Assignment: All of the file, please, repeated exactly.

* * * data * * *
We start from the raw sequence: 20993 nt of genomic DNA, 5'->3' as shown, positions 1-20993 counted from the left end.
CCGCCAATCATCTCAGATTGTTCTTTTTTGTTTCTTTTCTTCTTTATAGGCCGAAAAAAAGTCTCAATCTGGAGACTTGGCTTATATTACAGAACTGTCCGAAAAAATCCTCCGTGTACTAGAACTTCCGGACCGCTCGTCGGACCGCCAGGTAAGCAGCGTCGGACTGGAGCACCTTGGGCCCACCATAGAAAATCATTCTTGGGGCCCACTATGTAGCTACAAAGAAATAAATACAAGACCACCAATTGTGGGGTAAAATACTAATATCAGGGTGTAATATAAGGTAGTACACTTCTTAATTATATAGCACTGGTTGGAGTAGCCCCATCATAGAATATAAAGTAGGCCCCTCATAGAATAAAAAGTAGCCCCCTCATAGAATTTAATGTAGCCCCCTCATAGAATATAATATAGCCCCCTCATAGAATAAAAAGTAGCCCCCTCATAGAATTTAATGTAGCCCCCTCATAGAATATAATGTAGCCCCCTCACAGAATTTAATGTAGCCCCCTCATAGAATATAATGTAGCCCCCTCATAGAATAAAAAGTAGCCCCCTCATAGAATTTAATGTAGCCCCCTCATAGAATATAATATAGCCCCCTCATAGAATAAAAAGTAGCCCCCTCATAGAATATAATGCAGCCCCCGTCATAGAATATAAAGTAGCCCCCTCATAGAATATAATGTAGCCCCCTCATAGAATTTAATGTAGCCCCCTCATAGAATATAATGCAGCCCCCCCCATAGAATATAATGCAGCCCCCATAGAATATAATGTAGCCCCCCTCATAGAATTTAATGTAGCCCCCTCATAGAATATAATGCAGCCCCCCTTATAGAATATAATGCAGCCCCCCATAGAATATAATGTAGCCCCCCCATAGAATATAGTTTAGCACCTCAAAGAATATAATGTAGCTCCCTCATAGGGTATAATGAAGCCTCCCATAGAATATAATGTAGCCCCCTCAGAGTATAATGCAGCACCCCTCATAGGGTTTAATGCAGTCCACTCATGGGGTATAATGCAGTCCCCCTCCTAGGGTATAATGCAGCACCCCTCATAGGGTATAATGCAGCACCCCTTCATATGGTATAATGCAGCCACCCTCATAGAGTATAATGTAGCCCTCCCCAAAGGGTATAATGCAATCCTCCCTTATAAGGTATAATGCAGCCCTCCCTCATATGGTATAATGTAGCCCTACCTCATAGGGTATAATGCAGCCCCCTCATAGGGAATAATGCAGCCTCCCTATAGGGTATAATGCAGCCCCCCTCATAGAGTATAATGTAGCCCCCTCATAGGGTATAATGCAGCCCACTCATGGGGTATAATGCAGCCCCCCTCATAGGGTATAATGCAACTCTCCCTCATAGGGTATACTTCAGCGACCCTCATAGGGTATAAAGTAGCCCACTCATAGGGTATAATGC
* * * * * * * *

We start from the raw sequence: 20993 nt of genomic DNA, 5'->3' as shown, positions 1-20993 counted from the left end.
CCGCCAATCATCTCAGATTGTTCTTTTTTGTTTCTTTTCTTCTTTATAGGCCGAAAAAAAGTCTCAATCTGGAGACTTGGCTTATATTACAGAACTGTCCGAAAAAATCCTCCGTGTACTAGAACTTCCGGACCGCTCGTCGGACCGCCAGGTAAGCAGCGTCGGACTGGAGCACCTTGGGCCCACCATAGAAAATCATTCTTGGGGCCCACTATGTAGCTACAAAGAAATAAATACAAGACCACCAATTGTGGGGTAAAATACTAATATCAGGGTGTAATATAAGGTAGTACACTTCTTAATTATATAGCACTGGTTGGAGTAGCCCCATCATAGAATATAAAGTAGGCCCCTCATAGAATAAAAAGTAGCCCCCTCATAGAATTTAATGTAGCCCCCTCATAGAATATAATATAGCCCCCTCATAGAATAAAAAGTAGCCCCCTCATAGAATTTAATGTAGCCCCCTCATAGAATATAATGTAGCCCCCTCACAGAATTTAATGTAGCCCCCTCATAGAATATAATGTAGCCCCCTCATAGAATAAAAAGTAGCCCCCTCATAGAATTTAATGTAGCCCCCTCATAGAATATAATATAGCCCCCTCATAGAATAAAAAGTAGCCCCCTCATAGAATATAATGCAGCCCCCGTCATAGAATATAAAGTAGCCCCCTCATAGAATATAATGTAGCCCCCTCATAGAATTTAATGTAGCCCCCTCATAGAATATAATGCAGCCCCCCCCATAGAATATAATGCAGCCCCCATAGAATATAATGTAGCCCCCCTCATAGAATTTAATGTAGCCCCCTCATAGAATATAATGCAGCCCCCCTTATAGAATATAATGCAGCCCCCCATAGAATATAATGTAGCCCCCCCATAGAATATAGTTTAGCACCTCAAAGAATATAATGTAGCTCCCTCATAGGGTATAATGAAGCCTCCCATAGAATATAATGTAGCCCCCTCAGAGTATAATGCAGCACCCCTCATAGGGTTTAATGCAGTCCACTCATGGGGTATAATGCAGTCCCCCTCCTAGGGTATAATGCAGCACCCCTCATAGGGTATAATGCAGCACCCCTTCATATGGTATAATGCAGCCACCCTCATAGAGTATAATGTAGCCCTCCCCAAAGGGTATAATGCAATCCTCCCTTATAAGGTATAATGCAGCCCTCCCTCATATGGTATAATGTAGCCCTACCTCATAGGGTATAATGCAGCCCCCTCATAGGGAATAATGCAGCCTCCCTATAGGGTATAATGCAGCCCCCCTCATAGAGTATAATGTAGCCCCCTCATAGGGTATAATGCAGCCCACTCATGGGGTATAATGCAGCCCCCCTCATAGGGTATAATGCAACTCTCCCTCATAGGGTATACTTCAGCGACCCTCATAGGGTATAAAGTAGCCCACTCATAGGGTATAATGC